What’s next? Who knows, but I fear the responsibility of decision-making will be daunting. It’s something to dread, rest assured.

Many times over the last few days, people have asked if our daughter came home for Easter. No, she didn’t. I did get a text message from her Sunday afternoon that said, “I celebrated Easter with monks, Dad! Monks!” Yes, she dressed up and went to Mass with a Roman Catholic friend, which pleases me immensely.

The family took her to brunch at a Fancy Dallas Hotel, which certainly was more exciting than kabobs at the house with Mommy and Daddy. We’re happy for her, but we missed her.

Her brother showed up and somewhere along the way announced his intention to “clean up a little.” As close observers no doubt realize, he has alternated for years between something like scruffy, hippie, unkempt, fuzzy, etc. I’m not great with it, but I’m okay with it. He’s young and has the rest of his life to be button-down. Or not. In fact, I’ve said to him many times, “grow it while you’ve got it, because you won’t have it that much longer. He made good on his pledge, thought, so here he is. That’s a nice looking kid, wouldn’t you agree?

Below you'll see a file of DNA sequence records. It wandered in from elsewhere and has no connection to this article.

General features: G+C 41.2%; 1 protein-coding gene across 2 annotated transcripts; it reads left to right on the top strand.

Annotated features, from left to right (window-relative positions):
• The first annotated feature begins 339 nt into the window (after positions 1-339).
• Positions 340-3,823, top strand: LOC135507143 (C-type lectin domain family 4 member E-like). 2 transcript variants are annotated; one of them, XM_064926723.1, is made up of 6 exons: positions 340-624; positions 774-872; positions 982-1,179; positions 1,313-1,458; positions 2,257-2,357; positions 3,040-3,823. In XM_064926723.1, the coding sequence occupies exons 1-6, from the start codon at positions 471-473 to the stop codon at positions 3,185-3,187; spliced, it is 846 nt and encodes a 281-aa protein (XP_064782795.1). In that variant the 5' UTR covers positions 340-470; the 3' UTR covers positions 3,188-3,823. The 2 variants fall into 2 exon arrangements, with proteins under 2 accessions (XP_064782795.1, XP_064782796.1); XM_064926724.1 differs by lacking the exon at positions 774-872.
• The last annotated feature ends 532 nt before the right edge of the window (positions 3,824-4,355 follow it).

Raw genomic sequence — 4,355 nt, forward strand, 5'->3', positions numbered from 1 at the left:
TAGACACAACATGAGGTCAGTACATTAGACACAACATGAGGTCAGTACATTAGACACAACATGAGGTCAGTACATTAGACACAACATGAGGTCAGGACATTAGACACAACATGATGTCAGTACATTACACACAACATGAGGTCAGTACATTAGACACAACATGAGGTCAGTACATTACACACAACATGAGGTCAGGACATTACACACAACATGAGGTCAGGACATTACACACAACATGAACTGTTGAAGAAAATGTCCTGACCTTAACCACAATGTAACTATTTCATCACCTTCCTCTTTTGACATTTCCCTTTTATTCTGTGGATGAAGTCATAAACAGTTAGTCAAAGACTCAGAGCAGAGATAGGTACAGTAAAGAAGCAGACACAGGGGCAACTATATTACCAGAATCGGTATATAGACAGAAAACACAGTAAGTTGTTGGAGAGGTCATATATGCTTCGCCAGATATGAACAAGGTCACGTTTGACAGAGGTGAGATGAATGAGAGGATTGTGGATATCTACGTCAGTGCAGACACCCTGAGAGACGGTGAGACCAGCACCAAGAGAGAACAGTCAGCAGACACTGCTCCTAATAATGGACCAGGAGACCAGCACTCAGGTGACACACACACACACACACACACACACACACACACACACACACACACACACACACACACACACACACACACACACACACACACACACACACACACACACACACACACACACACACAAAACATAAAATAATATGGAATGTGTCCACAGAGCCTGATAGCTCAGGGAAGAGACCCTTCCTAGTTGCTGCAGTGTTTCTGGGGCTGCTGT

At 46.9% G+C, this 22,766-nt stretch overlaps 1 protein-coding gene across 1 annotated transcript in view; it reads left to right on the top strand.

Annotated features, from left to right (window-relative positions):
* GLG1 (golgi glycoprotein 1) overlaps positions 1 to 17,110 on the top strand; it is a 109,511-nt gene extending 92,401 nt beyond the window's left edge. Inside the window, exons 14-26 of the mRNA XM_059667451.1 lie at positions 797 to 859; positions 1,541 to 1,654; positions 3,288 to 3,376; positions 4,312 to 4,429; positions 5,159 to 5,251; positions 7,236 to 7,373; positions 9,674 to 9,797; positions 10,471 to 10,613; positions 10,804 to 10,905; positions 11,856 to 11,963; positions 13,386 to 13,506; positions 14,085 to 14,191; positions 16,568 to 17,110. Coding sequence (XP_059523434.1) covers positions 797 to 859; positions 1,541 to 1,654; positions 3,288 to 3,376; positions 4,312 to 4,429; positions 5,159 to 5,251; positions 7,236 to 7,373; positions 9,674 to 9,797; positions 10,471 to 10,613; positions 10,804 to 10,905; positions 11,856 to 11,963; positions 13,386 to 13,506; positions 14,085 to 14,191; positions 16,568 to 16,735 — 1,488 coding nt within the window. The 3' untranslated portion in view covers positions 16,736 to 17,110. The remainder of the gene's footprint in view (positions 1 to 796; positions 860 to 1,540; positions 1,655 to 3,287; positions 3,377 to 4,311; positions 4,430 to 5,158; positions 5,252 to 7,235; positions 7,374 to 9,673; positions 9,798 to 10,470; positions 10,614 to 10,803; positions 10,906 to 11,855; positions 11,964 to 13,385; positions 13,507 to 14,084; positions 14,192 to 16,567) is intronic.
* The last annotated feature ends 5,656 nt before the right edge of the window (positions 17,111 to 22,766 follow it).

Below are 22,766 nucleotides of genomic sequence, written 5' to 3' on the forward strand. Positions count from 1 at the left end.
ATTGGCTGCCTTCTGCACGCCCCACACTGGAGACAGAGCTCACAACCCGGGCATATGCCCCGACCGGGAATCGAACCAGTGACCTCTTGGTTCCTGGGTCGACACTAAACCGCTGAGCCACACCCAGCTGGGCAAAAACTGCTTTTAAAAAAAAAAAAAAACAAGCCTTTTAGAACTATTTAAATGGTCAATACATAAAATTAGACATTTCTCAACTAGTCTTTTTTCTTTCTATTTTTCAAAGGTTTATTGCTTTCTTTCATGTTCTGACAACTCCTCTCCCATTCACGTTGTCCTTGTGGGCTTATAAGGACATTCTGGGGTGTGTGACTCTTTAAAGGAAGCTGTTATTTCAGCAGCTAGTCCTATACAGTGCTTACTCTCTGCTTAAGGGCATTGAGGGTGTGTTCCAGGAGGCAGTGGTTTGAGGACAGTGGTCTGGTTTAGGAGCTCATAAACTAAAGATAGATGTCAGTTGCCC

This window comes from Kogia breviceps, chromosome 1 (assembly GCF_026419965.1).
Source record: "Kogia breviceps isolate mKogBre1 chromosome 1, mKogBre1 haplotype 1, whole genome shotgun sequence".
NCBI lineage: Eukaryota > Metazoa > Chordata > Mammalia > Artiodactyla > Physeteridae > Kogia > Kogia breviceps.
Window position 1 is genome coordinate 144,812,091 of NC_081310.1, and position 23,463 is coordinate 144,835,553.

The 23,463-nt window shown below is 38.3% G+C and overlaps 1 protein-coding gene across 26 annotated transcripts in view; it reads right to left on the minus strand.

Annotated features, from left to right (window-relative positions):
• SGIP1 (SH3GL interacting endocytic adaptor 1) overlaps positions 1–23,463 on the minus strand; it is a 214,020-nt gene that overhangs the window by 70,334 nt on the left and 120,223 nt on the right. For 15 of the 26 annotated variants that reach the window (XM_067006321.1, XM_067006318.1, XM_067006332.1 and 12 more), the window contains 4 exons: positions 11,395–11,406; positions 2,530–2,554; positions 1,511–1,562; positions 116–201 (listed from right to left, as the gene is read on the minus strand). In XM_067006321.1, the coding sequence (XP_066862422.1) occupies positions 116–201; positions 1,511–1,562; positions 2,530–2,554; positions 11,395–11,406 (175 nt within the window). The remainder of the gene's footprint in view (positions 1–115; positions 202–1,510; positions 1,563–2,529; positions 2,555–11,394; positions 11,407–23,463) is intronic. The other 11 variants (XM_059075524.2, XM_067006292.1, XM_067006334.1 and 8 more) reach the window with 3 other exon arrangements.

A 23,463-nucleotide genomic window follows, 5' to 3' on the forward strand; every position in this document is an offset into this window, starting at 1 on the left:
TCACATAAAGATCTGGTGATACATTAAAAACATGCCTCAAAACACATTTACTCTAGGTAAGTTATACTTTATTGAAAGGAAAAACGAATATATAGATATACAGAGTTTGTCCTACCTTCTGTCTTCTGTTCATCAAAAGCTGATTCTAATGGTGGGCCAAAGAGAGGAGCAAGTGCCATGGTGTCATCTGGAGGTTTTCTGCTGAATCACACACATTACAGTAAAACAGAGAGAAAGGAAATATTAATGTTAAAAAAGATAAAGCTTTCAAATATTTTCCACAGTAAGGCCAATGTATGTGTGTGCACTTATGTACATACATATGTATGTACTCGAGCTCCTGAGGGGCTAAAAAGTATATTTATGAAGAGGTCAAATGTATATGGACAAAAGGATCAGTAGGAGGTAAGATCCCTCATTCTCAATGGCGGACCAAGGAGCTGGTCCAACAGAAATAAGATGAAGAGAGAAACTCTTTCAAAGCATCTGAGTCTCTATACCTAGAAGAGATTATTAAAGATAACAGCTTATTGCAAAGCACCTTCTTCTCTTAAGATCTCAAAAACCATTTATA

There are no real adventures to report. Aside from spending part of essentially every day tending to the needs of the aged and infirm, the most exciting thing to happen over the last couple of weeks has been the annual planting of my tomatoes. I’m watering them and watching them grow. I gotta bust loose. I’m going a little crazy over here.

One more random story which illustrates the kind of thing that’s occupying us involving The Sick Person, which also illuminates my wife’s sainthood: One afternoon, I asked her to run a quick errand at The Sick person’s house. It should have taken five minutes. She walked in and discovered an overwhelming, sickening odor. His freezer, which was full of meat, had stopped working. Everything was thawed and ruined. She spent hours doing disgusting duty…bagging up rancid meat. I don’t know how she did it. But it’s always something around here these days and sadly…rarely is it something fun.

We’re being like bull riders, though…just trying to hang on eight seconds at a time.